Young boy carries a sign that reads, “Boys will be good humans.” Stephanie Quiroz/staff photos

Young boy carries a sign that reads, “Boys will be good humans.” Stephanie Quiroz/staff photos

Thousands attended the third annual Womxn’s March in Seattle on Jan. 19. Attendees marched from Cal Anderson Park to the Seattle Center. Stephanie Quiroz/staff photo.

Thousands attended the third annual Womxn’s March in Seattle on Jan. 19. Attendees marched from Cal Anderson Park to the Seattle Center. Stephanie Quiroz/staff photo.

Thousands gathered at the third annual Womxn’s March on Jan. 19. Stephanie Quiroz/staff photo.

Thousands gathered at the third annual Womxn’s March on Jan. 19. Stephanie Quiroz/staff photo.

Seattle Pacific University students Delaney Palmer and Bridgett Palmer attended the Womxn’s March on Jan. 19 for the second time. They said it’s important to fight back. Stephanie Quiroz/staff photo.

Seattle Pacific University students Delaney Palmer and Bridgett Palmer attended the Womxn’s March on Jan. 19 for the second time. They said it’s important to fight back. Stephanie Quiroz/staff photo.

From left, Woodinville residents Miles Vernasco, Kendra Housough, and Lily Pilewood attended the Womxn’s March on Jan. 19.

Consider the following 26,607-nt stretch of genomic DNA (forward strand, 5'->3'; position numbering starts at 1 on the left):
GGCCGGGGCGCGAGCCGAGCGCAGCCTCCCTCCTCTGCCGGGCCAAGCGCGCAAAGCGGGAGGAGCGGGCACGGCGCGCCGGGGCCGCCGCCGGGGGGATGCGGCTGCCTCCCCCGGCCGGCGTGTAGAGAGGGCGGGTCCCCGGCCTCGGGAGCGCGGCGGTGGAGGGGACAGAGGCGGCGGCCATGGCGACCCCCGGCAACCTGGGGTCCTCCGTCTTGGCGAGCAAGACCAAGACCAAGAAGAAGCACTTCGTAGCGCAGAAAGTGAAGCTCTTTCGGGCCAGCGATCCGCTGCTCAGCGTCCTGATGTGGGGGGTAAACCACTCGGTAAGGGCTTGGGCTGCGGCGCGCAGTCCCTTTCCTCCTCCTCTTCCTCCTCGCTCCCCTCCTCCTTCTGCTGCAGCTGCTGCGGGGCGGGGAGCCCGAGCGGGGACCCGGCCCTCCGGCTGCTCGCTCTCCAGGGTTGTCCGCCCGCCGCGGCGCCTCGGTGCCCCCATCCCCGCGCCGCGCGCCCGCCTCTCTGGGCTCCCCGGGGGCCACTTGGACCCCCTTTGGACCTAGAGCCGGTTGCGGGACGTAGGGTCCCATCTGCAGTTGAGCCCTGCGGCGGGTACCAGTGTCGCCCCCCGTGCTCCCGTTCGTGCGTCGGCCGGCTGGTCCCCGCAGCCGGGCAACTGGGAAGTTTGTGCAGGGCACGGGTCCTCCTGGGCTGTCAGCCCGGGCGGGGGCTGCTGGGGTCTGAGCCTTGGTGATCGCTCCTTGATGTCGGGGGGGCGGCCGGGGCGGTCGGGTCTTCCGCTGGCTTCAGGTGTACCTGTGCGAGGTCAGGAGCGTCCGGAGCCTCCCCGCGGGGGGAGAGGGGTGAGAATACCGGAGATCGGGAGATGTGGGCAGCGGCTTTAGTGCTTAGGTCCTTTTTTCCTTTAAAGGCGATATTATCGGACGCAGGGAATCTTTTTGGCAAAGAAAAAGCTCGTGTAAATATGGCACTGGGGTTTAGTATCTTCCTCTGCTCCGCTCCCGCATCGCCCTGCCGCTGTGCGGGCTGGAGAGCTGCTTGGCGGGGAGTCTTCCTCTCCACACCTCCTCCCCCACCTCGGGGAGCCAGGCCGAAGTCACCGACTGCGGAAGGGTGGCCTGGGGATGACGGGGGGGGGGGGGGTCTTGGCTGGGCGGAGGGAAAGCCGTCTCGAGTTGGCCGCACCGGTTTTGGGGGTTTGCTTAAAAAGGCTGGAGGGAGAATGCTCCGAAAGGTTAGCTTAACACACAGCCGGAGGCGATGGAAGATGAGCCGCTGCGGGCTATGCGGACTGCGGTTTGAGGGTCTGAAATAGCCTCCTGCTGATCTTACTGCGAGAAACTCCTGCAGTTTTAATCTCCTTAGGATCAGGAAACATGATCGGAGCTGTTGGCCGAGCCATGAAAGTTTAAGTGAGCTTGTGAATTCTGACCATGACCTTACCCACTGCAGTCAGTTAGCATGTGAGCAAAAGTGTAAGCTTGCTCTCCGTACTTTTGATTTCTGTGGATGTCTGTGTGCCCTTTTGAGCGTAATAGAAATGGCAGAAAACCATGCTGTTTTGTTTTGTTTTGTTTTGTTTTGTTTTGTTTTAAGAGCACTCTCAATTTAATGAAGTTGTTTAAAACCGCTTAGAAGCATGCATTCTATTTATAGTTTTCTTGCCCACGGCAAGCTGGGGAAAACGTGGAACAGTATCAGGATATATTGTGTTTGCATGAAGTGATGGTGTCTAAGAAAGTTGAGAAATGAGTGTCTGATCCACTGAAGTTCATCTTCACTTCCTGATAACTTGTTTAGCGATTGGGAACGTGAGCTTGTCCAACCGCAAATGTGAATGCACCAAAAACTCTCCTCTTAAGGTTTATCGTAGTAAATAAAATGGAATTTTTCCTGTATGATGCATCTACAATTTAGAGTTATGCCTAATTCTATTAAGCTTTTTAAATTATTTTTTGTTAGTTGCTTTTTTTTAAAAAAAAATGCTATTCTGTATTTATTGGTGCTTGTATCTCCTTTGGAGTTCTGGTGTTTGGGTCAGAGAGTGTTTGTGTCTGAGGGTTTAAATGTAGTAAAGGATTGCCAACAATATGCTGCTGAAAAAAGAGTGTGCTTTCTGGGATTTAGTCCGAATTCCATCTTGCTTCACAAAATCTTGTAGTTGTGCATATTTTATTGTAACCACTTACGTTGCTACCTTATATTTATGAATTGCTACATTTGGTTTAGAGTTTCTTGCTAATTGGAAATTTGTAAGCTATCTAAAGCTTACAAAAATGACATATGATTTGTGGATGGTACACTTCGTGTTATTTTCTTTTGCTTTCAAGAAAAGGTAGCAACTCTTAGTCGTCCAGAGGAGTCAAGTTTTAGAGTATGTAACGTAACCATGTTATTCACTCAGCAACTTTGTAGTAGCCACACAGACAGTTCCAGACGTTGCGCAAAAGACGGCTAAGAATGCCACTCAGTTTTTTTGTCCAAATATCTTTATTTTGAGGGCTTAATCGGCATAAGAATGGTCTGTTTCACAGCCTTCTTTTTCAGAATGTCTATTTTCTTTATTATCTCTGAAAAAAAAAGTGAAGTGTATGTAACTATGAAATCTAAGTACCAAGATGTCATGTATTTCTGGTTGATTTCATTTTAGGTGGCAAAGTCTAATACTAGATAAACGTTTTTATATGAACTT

From left, Woodinville residents Miles Vernasco, Kendra Housough, and Lily Pilewood attended the Womxn’s March on Jan. 19.

Marchers began their journey from Cal Anderson Park to the Seattle Center on Jan. 19. Stephanie Quiroz/staff photo.

Marchers began their journey from Cal Anderson Park to the Seattle Center on Jan. 19. Stephanie Quiroz/staff photo.

More in News

New Kirkland Fire Station 27 land purchase one step closer to reality

City council approved of the property buy of more than $5.5 million.

Protections for nurses’ working conditions supported by Eastside legislators

Improvements to working conditions for nurses are closer than ever thanks to House Bill 1155.

Jim Pitts stands on walkway overlooking filtration chambers at the King County South Filtration Plant in Renton. Aaron Kunkler/staff photo
Human waste: Unlikely climate change hero?

King County treatment plant joins effort to counteract effects of carbon dioxide.

Kailan Manandic/staff photo
                                Officials break ground outside Salt House Church for the Eastside’s first permanent women and family shelter. Workers hope to complete construction in 2020.
Eastside’s first permanent shelter breaks ground in Kirkland

The shelter will serve single women and families with children who are experiencing homelessness.

Kirkland council to discuss restricting discharge of firearms

The ordinance, set for a vote on May 7, is similar to ones already adopted in nearby cities.

The Sound Transit double-decker buses replace the articulated buses on Everett to Bellevue routes along I-405. The 14.5-foot tall buses seat more people for an equal footprint and similar fuel economy. Kailan Manandic/staff photo
Double-deckers descend on the Eastside

The new 14.5-foot tall buses will run from Everett to Bellevue, with stops in Bothell and Kirkland.

Most Read